Spring 2024

7 February – Rosalyn Bold

ESRC Principal Investigator, Constructing a Cosmopolitics of Climate Change
Centre for the Anthropology of Sustainability, UCL

My central research interest is the cosmopolitics of climate change, exploring its potential for creating conversations across cultures and disciplines, and seeking to include marginalised voices into the international consideration of this vital issue. I consider how climate change in marginalised indigenous communities expands into a whole complex of changes, unseparated into categories of social and natural, and the provocations this presents to a modern frame of understanding (2019), over the last 50 years in the Bolivian Andes. I consider how cosmological relations with the landscape and its deities are changing or conversely have endured, describing it as a ‘cosmoscape’ (2020), where contrasting worlding practices come to the fore alternatively in certain times and contexts.

21 February – Noah Walker Crawford

ESRC Postdoctoral Research Fellow in Political Science, UCL

I am a publicly-engaged researcher on climate change and climate litigation. I hold a PhD in Social Anthropology from the University of Manchester. During my PhD, I spent a semester at the Harvard Kennedy School as a visiting research fellow in the Program on Science, Technology and Society. Alongside my academic work, I am engaged in climate justice advocacy. My work focuses on the knowledges and notions of responsibility at stake in discussions about climate change. My research follows climate justice claims between climate change impacts, courts, and UN Climate Summits from an ethnographic perspective, exploring how legal activism reframes climate politics. My postdoctoral work examines how climate change attribution science shapes litigation.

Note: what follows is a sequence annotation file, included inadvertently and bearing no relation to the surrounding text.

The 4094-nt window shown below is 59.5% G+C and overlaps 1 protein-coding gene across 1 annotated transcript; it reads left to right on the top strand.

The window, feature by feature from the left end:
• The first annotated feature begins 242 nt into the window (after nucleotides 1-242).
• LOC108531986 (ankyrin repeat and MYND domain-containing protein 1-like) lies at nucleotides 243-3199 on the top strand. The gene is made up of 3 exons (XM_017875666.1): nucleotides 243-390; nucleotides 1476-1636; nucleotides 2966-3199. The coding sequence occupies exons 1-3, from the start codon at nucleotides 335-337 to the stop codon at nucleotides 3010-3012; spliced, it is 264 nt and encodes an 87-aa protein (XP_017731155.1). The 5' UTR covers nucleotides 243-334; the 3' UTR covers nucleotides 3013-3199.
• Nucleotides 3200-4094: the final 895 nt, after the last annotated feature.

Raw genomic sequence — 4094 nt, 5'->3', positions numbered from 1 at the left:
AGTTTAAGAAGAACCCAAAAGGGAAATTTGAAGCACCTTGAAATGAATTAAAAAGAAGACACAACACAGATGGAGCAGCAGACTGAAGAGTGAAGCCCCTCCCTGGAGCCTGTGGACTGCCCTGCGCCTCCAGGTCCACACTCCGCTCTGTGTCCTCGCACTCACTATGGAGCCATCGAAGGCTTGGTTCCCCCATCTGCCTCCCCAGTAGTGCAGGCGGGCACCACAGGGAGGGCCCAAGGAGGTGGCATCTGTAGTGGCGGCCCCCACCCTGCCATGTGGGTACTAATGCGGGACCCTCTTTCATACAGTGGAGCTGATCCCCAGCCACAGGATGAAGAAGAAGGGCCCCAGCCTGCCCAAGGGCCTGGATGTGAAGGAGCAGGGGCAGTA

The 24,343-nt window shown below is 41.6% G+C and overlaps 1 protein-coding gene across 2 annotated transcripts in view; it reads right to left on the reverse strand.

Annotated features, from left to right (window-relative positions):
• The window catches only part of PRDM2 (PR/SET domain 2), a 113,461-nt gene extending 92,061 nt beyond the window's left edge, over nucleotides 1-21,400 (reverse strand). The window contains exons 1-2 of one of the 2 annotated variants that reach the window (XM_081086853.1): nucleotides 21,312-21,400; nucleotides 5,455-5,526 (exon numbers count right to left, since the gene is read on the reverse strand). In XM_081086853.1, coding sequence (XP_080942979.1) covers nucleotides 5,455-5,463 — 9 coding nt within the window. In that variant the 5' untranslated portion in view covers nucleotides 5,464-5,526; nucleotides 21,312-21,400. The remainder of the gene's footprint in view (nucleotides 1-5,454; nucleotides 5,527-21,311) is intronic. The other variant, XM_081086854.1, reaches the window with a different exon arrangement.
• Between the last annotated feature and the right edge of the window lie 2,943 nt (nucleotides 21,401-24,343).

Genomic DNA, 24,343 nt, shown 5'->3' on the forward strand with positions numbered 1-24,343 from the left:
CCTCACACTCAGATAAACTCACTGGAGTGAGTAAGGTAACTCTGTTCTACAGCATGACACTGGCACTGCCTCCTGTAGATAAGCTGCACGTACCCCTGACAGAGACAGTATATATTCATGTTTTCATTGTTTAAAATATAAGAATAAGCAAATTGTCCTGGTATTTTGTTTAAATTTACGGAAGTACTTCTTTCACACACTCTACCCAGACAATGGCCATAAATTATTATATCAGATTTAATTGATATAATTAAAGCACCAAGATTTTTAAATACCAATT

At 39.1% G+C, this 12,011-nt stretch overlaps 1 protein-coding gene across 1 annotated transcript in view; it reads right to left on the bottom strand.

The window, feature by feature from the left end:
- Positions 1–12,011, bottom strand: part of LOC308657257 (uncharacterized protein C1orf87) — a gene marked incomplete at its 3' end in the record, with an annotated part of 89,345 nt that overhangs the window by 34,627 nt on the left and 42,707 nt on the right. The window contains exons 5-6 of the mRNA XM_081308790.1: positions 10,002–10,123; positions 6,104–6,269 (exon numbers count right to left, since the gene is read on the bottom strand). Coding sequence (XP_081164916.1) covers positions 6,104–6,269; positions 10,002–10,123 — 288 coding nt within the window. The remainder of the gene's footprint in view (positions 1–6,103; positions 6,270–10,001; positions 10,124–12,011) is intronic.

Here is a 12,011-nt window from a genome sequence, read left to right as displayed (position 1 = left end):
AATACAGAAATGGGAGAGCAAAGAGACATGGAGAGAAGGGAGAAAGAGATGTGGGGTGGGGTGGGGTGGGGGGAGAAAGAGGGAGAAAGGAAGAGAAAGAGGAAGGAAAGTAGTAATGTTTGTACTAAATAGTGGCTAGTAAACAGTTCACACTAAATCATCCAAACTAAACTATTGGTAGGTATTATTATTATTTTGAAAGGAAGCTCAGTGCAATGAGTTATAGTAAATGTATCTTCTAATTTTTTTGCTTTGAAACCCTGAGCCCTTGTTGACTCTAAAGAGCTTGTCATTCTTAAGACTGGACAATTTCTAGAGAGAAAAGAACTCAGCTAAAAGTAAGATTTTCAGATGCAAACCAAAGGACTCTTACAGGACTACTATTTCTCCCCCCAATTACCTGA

28 February – Susannah Fisher

UKRI Future Leaders Principal Research Fellow
Inst for Risk & Disaster Reduction, UCL

Susannah Fisher works across research, policy and practice on adaptation policies, programmes and finance. Her interest is in ensuring these processes support effective and equitable adaptation, and that adaptation is at the scale and ambition we need for the escalating impacts of climate change. One of my key interests is understanding climate politics and governance across different levels of action. This work has analysed the role of ideas and knowledge in shaping national planning processes around climate change, the role of international urban networks in influencing action in cities, and how local action, national policies, international organisations and adaptation finance interact to shape decisions and action in different places. I am developing new work on the politics of measurement practices and knowledge production in adapting to climate change funded by a UKRI Future Leaders Fellowship.